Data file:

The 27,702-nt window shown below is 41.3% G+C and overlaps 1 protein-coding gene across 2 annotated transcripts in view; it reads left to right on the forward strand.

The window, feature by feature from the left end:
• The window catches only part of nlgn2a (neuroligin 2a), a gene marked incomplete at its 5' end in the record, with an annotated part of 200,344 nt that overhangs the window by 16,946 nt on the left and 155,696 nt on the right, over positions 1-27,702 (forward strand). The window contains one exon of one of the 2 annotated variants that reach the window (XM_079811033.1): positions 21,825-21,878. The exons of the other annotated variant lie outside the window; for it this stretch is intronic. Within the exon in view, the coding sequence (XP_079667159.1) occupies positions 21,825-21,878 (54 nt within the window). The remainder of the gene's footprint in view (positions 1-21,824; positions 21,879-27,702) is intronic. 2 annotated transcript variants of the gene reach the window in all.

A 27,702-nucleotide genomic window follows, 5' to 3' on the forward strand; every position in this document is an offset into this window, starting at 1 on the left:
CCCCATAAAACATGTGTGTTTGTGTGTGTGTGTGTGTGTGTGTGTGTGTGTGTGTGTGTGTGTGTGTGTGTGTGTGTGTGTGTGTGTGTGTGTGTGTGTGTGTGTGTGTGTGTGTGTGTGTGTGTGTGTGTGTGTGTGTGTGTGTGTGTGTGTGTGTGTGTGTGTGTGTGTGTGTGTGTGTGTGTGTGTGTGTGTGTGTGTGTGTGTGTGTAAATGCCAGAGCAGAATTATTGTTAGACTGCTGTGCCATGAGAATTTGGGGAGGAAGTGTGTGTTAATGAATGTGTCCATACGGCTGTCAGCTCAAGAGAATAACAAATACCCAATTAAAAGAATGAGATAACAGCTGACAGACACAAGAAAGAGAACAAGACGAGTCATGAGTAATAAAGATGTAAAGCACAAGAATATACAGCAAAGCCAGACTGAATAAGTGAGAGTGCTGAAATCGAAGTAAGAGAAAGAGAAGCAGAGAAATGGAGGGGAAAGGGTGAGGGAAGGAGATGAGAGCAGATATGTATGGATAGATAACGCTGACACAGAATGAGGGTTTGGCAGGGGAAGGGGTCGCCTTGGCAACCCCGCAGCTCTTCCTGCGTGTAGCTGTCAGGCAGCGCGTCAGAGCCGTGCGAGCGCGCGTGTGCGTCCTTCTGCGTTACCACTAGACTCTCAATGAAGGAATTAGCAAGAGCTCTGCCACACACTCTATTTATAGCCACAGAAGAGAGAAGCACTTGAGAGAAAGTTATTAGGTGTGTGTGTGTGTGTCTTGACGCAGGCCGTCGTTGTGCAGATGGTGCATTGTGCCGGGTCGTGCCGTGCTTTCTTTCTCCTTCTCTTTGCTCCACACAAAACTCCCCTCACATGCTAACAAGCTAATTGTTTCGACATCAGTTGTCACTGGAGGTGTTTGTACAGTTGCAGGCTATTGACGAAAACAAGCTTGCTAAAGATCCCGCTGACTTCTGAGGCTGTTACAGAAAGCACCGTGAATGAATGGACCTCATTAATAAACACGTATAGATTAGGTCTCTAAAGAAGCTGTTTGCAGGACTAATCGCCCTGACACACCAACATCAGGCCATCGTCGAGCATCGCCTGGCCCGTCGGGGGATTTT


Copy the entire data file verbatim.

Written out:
The 27,702-nt window shown below is 41.3% G+C and overlaps 1 protein-coding gene across 2 annotated transcripts in view; it reads left to right on the forward strand.

The window, feature by feature from the left end:
• The window catches only part of nlgn2a (neuroligin 2a), a gene marked incomplete at its 5' end in the record, with an annotated part of 200,344 nt that overhangs the window by 16,946 nt on the left and 155,696 nt on the right, over positions 1-27,702 (forward strand). The window contains one exon of one of the 2 annotated variants that reach the window (XM_079811033.1): positions 21,825-21,878. The exons of the other annotated variant lie outside the window; for it this stretch is intronic. Within the exon in view, the coding sequence (XP_079667159.1) occupies positions 21,825-21,878 (54 nt within the window). The remainder of the gene's footprint in view (positions 1-21,824; positions 21,879-27,702) is intronic. 2 annotated transcript variants of the gene reach the window in all.

A 27,702-nucleotide genomic window follows, 5' to 3' on the forward strand; every position in this document is an offset into this window, starting at 1 on the left:
CCCCATAAAACATGTGTGTTTGTGTGTGTGTGTGTGTGTGTGTGTGTGTGTGTGTGTGTGTGTGTGTGTGTGTGTGTGTGTGTGTGTGTGTGTGTGTGTGTGTGTGTGTGTGTGTGTGTGTGTGTGTGTGTGTGTGTGTGTGTGTGTGTGTGTGTGTGTGTGTGTGTGTGTGTGTGTGTGTGTGTGTGTGTGTGTGTGTGTGTGTGTGTGTAAATGCCAGAGCAGAATTATTGTTAGACTGCTGTGCCATGAGAATTTGGGGAGGAAGTGTGTGTTAATGAATGTGTCCATACGGCTGTCAGCTCAAGAGAATAACAAATACCCAATTAAAAGAATGAGATAACAGCTGACAGACACAAGAAAGAGAACAAGACGAGTCATGAGTAATAAAGATGTAAAGCACAAGAATATACAGCAAAGCCAGACTGAATAAGTGAGAGTGCTGAAATCGAAGTAAGAGAAAGAGAAGCAGAGAAATGGAGGGGAAAGGGTGAGGGAAGGAGATGAGAGCAGATATGTATGGATAGATAACGCTGACACAGAATGAGGGTTTGGCAGGGGAAGGGGTCGCCTTGGCAACCCCGCAGCTCTTCCTGCGTGTAGCTGTCAGGCAGCGCGTCAGAGCCGTGCGAGCGCGCGTGTGCGTCCTTCTGCGTTACCACTAGACTCTCAATGAAGGAATTAGCAAGAGCTCTGCCACACACTCTATTTATAGCCACAGAAGAGAGAAGCACTTGAGAGAAAGTTATTAGGTGTGTGTGTGTGTGTCTTGACGCAGGCCGTCGTTGTGCAGATGGTGCATTGTGCCGGGTCGTGCCGTGCTTTCTTTCTCCTTCTCTTTGCTCCACACAAAACTCCCCTCACATGCTAACAAGCTAATTGTTTCGACATCAGTTGTCACTGGAGGTGTTTGTACAGTTGCAGGCTATTGACGAAAACAAGCTTGCTAAAGATCCCGCTGACTTCTGAGGCTGTTACAGAAAGCACCGTGAATGAATGGACCTCATTAATAAACACGTATAGATTAGGTCTCTAAAGAAGCTGTTTGCAGGACTAATCGCCCTGACACACCAACATCAGGCCATCGTCGAGCATCGCCTGGCCCGTCGGGGGATTTT